History of menus date to the 18th century, upon typography innovations of the day. Prior to that, a chalkboard might have appeared outside of dining rooms to herald its bill of fare. Or service staff would announce available dishes to patrons.
The New York Public Library owns one of the largest historical collections of menus in the world, held in the Rare Books Division. Begun by a donation from Miss Frank E. Buttolph and continued until her death in 1924, the collection has been augmented by other gifts over the years. The Buttolph Collection is strongest for the period between 1890 and 1910.
The University of Nevada at Las Vegas features an extensive digital library of collectible menus. Here are excerpts from that website:
Menus provide a wealth of information beyond their aesthetic value and are a valued index of cultural and social history. Providing information on the most popular cuisine of a time period and region and are evidence of changing culinary tastes. Also indicating how particular food items have been used regionally, while noted restaurants can showcase their well-known chefs.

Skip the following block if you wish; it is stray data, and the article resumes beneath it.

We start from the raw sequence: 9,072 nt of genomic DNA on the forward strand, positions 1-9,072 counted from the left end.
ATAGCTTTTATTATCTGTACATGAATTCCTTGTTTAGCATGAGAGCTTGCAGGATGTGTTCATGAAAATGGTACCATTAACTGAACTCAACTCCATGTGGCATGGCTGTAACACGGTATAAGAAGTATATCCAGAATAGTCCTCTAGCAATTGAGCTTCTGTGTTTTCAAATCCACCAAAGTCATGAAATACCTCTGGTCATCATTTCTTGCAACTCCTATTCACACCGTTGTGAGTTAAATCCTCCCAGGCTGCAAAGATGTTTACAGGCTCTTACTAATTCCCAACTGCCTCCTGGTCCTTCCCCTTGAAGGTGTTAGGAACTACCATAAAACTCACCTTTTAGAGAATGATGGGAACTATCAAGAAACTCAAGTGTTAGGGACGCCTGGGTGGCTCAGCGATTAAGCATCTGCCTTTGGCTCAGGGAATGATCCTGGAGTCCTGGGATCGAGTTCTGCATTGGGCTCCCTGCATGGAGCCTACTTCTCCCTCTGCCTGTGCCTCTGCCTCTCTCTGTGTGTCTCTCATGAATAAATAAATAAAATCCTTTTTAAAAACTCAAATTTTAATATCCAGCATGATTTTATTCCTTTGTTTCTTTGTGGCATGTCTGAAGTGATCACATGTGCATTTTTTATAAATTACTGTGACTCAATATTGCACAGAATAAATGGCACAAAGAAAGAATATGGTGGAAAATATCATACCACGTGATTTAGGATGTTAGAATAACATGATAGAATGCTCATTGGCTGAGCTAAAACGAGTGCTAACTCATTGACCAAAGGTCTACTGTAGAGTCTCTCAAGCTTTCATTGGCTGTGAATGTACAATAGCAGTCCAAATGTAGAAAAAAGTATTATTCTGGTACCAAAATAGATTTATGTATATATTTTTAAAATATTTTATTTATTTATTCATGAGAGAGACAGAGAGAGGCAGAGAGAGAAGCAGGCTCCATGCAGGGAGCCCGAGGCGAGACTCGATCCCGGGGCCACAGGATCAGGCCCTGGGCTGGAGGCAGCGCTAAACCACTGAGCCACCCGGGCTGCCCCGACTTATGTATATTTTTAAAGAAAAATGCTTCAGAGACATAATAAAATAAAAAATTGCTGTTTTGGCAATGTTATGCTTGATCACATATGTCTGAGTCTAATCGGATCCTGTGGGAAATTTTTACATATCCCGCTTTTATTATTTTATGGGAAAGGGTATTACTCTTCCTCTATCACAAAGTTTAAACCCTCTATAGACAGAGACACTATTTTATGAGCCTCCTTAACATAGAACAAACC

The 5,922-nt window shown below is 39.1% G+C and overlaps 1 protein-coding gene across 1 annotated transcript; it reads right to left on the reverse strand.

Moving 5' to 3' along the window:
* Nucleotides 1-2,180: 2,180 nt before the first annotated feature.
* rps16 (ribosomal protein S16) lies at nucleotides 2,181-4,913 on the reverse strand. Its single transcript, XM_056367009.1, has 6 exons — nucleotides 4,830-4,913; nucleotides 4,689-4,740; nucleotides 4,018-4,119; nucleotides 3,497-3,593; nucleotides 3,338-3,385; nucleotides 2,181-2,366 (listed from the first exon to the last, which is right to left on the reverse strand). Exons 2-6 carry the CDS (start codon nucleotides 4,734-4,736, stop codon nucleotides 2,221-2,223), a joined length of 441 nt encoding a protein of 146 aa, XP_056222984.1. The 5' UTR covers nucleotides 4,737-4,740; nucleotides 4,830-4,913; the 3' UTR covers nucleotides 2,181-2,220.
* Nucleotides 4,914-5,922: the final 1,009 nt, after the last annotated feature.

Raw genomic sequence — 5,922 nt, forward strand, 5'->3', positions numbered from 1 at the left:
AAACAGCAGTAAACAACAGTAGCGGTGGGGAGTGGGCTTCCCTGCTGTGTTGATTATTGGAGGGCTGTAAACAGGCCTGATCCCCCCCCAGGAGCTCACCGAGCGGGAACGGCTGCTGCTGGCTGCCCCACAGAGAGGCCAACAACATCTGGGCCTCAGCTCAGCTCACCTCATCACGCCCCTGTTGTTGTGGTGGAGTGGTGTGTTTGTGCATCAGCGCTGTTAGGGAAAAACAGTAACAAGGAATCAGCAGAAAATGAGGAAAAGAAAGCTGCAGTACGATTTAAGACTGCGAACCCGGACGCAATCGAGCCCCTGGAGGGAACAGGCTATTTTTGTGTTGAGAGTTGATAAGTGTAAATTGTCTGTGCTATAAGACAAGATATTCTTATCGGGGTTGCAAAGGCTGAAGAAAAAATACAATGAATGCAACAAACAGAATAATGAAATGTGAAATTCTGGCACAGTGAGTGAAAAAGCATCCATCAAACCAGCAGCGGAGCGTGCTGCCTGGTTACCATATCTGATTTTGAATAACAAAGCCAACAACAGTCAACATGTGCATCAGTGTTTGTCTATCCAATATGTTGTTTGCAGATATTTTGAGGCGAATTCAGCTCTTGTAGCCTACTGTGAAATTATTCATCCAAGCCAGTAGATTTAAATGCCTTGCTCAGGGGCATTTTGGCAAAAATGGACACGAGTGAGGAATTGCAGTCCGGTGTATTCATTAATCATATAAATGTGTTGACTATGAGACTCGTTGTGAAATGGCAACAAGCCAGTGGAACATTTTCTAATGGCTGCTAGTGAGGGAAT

Design-wise they are examples of the graphic design elements illustrative of a particular historical time period. For students of menu design they can serve as examples of graphic design, placement and layout.
The physical menu was often referred to as the carte (the French word for map), and in other places it was referred to as the “bill of fare” according to contemporary literature and restaurant reviews.
The concept of having a number of dishes to choose from–was not an option–as patrons sat at one large table at an appointed hour and the eating was family style (the earliest definition of table d’hôte) and would consist of whatever the owner cared to prepare.
The majority of menus selected for this digital project came from the Bohn-Bettoni Collection, which consistof approximately 2000 restaurant menus dating from 1870-1930.
The UNLV Libraries purchased the Bohn-Bettoni Collection in 1970.
The department’s staff would go on to collect hundreds of additional menus, many of them winners of the National Restaurant Association’s annual menu design competition.
For Thanksgiving menus, images of pilgrims, wild birds, and pastoral scenes are dominant, but more memorable, perhaps, are the menus featuring humorous depictions of turkeys trying to fend off their imminent demise.
Although the Thanksgiving cuisine featured in these late 19th- and early 20th-century American menus was indeed heavy on the game animals (including squirrel, opossum, antelope, and bear in some cases), turkey with cranberry sauce and mashed potatoes was still a common offering. Interestingly, the present-day staple of pumpkin pie did not appear on all Thanksgiving menus, which instead favored mince pie.
Thanksgiving Day menu, 1899 at Hotel Hascall (Goshen, Indiana)
If it’s on the menu…the Menu Shoppe has it covered.
America’s leading source for restaurant menu covers